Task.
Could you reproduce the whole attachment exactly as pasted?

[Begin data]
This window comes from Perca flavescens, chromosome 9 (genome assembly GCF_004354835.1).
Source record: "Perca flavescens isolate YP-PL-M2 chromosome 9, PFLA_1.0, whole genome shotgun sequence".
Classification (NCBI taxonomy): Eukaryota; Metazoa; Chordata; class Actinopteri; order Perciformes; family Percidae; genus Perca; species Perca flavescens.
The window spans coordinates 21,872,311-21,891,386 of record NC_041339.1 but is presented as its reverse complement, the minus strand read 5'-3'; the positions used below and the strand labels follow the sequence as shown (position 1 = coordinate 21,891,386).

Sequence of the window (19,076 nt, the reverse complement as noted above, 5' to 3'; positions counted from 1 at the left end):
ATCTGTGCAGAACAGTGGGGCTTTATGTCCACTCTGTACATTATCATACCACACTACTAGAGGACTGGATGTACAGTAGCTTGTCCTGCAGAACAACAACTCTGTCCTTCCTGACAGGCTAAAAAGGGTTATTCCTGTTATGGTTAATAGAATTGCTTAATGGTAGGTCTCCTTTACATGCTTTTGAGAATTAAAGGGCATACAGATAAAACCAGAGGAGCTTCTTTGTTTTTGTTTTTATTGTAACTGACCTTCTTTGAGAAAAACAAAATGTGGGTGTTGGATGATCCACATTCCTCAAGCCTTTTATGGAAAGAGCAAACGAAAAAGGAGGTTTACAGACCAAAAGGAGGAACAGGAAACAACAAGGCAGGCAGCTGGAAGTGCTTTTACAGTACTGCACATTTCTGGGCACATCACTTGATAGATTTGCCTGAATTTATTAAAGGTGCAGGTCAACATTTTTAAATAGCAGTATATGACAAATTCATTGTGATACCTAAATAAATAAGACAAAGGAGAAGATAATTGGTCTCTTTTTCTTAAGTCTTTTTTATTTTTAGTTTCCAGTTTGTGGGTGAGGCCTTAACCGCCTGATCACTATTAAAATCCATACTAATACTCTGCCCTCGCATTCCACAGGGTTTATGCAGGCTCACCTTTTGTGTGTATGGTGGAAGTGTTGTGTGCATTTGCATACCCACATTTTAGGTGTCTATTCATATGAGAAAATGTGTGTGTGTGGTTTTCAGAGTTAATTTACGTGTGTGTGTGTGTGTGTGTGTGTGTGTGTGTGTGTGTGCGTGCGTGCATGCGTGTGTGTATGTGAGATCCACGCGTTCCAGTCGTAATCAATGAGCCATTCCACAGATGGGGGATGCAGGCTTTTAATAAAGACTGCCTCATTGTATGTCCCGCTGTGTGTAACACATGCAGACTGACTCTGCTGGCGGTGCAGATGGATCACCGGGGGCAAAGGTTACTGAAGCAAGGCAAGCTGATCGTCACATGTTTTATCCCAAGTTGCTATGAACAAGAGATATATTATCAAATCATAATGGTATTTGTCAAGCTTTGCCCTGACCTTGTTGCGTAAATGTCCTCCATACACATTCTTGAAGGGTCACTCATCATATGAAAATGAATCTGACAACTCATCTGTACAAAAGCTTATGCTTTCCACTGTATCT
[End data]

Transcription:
This window comes from Perca flavescens, chromosome 9 (genome assembly GCF_004354835.1).
Source record: "Perca flavescens isolate YP-PL-M2 chromosome 9, PFLA_1.0, whole genome shotgun sequence".
Classification (NCBI taxonomy): Eukaryota; Metazoa; Chordata; class Actinopteri; order Perciformes; family Percidae; genus Perca; species Perca flavescens.
The window spans coordinates 21,872,311-21,891,386 of record NC_041339.1 but is presented as its reverse complement, the minus strand read 5'-3'; the positions used below and the strand labels follow the sequence as shown (position 1 = coordinate 21,891,386).

Sequence of the window (19,076 nt, the reverse complement as noted above, 5' to 3'; positions counted from 1 at the left end):
ATCTGTGCAGAACAGTGGGGCTTTATGTCCACTCTGTACATTATCATACCACACTACTAGAGGACTGGATGTACAGTAGCTTGTCCTGCAGAACAACAACTCTGTCCTTCCTGACAGGCTAAAAAGGGTTATTCCTGTTATGGTTAATAGAATTGCTTAATGGTAGGTCTCCTTTACATGCTTTTGAGAATTAAAGGGCATACAGATAAAACCAGAGGAGCTTCTTTGTTTTTGTTTTTATTGTAACTGACCTTCTTTGAGAAAAACAAAATGTGGGTGTTGGATGATCCACATTCCTCAAGCCTTTTATGGAAAGAGCAAACGAAAAAGGAGGTTTACAGACCAAAAGGAGGAACAGGAAACAACAAGGCAGGCAGCTGGAAGTGCTTTTACAGTACTGCACATTTCTGGGCACATCACTTGATAGATTTGCCTGAATTTATTAAAGGTGCAGGTCAACATTTTTAAATAGCAGTATATGACAAATTCATTGTGATACCTAAATAAATAAGACAAAGGAGAAGATAATTGGTCTCTTTTTCTTAAGTCTTTTTTATTTTTAGTTTCCAGTTTGTGGGTGAGGCCTTAACCGCCTGATCACTATTAAAATCCATACTAATACTCTGCCCTCGCATTCCACAGGGTTTATGCAGGCTCACCTTTTGTGTGTATGGTGGAAGTGTTGTGTGCATTTGCATACCCACATTTTAGGTGTCTATTCATATGAGAAAATGTGTGTGTGTGGTTTTCAGAGTTAATTTACGTGTGTGTGTGTGTGTGTGTGTGTGTGTGTGTGTGTGTGCGTGCGTGCATGCGTGTGTGTATGTGAGATCCACGCGTTCCAGTCGTAATCAATGAGCCATTCCACAGATGGGGGATGCAGGCTTTTAATAAAGACTGCCTCATTGTATGTCCCGCTGTGTGTAACACATGCAGACTGACTCTGCTGGCGGTGCAGATGGATCACCGGGGGCAAAGGTTACTGAAGCAAGGCAAGCTGATCGTCACATGTTTTATCCCAAGTTGCTATGAACAAGAGATATATTATCAAATCATAATGGTATTTGTCAAGCTTTGCCCTGACCTTGTTGCGTAAATGTCCTCCATACACATTCTTGAAGGGTCACTCATCATATGAAAATGAATCTGACAACTCATCTGTACAAAAGCTTATGCTTTCCACTGTATCT